The flexible working trend will outlive the pandemic, bringing with it greater productivity and a healthier work-life balance. Our brave new work-from-home world doesn't guarantee happiness, though. As it turns out, maintaining morale among a scattered workforce is a greater challenge than ever.
On the face of it, the mass shift to remote working has been great for output, with productivity confounding expectations, even in traditionally site-based sectors such as education. "There was an assumption that remote working would have a negative impact on productivity," Al Kingsley, author of My Secret #EdTech Diary and CEO of edtech platform NetSupport, tells IT Pro. "The reality is staff are just as effective, and in many cases, more effective."
Employers are so satisfied, says a 2021 CIPD report, that 63% now plan to introduce or expand flexible working. Similarly, Accenture finds 63% of high-growth companies plan to keep a "productivity anywhere" model following the pandemic.
Technology has benefited, too, with the need to collaborate and manage remotely triggering a fast-forward digital transformation mindset. "It gave companies a kick in the butt," says Marko Gargenta, founder of Twitter University and CEO of knowledge-sharing platform PlusPlus. "They've had to upgrade their tech, and upgrade their work ethics and practices."
But there's a rain cloud over this happy picture: the so-called great resignation. The rise in enterprise mobility has coincided with the highest workforce quit rate in well over a decade. Workers appear to have realised that there's more to life than a job they don't like, which means happiness is now a vital business metric.
Work from home, or live at work?
People working from home tend to spend more time on the job, reports the ONS. That may be good for short-term productivity, but not for wellbeing or long-term growth, says Nick Gallimore, director of talent transformation at Advanced. "The reality is we’re more burnt out than we were pre-pandemic, and more likely to leave our current roles. After all this change, work doesn't feel good any more for some people. We don't work from home, we live at work."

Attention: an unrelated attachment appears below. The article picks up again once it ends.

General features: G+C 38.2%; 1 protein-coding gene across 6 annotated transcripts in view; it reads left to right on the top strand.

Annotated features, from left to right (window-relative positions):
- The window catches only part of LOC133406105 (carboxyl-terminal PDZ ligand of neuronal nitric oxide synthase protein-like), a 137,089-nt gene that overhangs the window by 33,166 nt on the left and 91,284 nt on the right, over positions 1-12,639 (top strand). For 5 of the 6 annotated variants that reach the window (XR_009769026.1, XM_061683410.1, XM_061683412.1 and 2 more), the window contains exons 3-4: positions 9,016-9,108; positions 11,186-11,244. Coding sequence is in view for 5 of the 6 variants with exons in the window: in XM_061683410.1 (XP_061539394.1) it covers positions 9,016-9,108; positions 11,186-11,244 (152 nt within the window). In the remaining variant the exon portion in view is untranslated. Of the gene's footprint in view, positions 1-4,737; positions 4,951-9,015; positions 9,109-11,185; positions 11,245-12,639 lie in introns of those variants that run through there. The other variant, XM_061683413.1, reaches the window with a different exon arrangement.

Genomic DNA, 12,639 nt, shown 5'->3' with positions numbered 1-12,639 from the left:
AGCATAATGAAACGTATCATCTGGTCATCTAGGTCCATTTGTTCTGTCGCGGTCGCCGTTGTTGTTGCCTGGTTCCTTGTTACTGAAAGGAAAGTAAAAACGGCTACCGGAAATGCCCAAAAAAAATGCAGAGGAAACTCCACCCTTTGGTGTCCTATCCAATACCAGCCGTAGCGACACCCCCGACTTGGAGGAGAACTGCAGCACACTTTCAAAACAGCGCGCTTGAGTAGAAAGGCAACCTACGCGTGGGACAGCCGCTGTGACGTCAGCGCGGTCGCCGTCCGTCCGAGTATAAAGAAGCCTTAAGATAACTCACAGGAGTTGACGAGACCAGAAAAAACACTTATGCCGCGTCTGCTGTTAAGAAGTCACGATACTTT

The "epidemic of hidden overtime", as think tank Autonomy has called it, is blamed by Gallimore on a lack of clear vision by managers, and tech overload. "We all become really busy, but not on things that are actually important. Companies have to do a better job of setting out what specific work is important, and why. Otherwise I'll end up working all night because I don't know if I provided any value today."
The rush to roll out remote-work apps and platforms has left people feeling overwhelmed and confused. If companies don't spend time explaining this tech, and its purpose, then hours will be wasted trying to figure it out. "Don’t believe any vendor that tells you 'this is foolproof'," says Freeform Dynamics analyst Tony Lock. "Everyone could use advice with tech, so spend that time. It also shows you're interested in how your remote workers are getting along. Ask them for feedback, and offer to take their suggestions on board."
Don’t let that interest spill over into monitoring, however. "Checking to see if workers are looking at the screen, for example, is totally illegal in Europe, but the Americans can do it," says Lock. "These things actively disincentivise your workforce. And you need to measure the right metrics. How many keys have they typed in today? Wrong! How happy are their customers? That's the important one."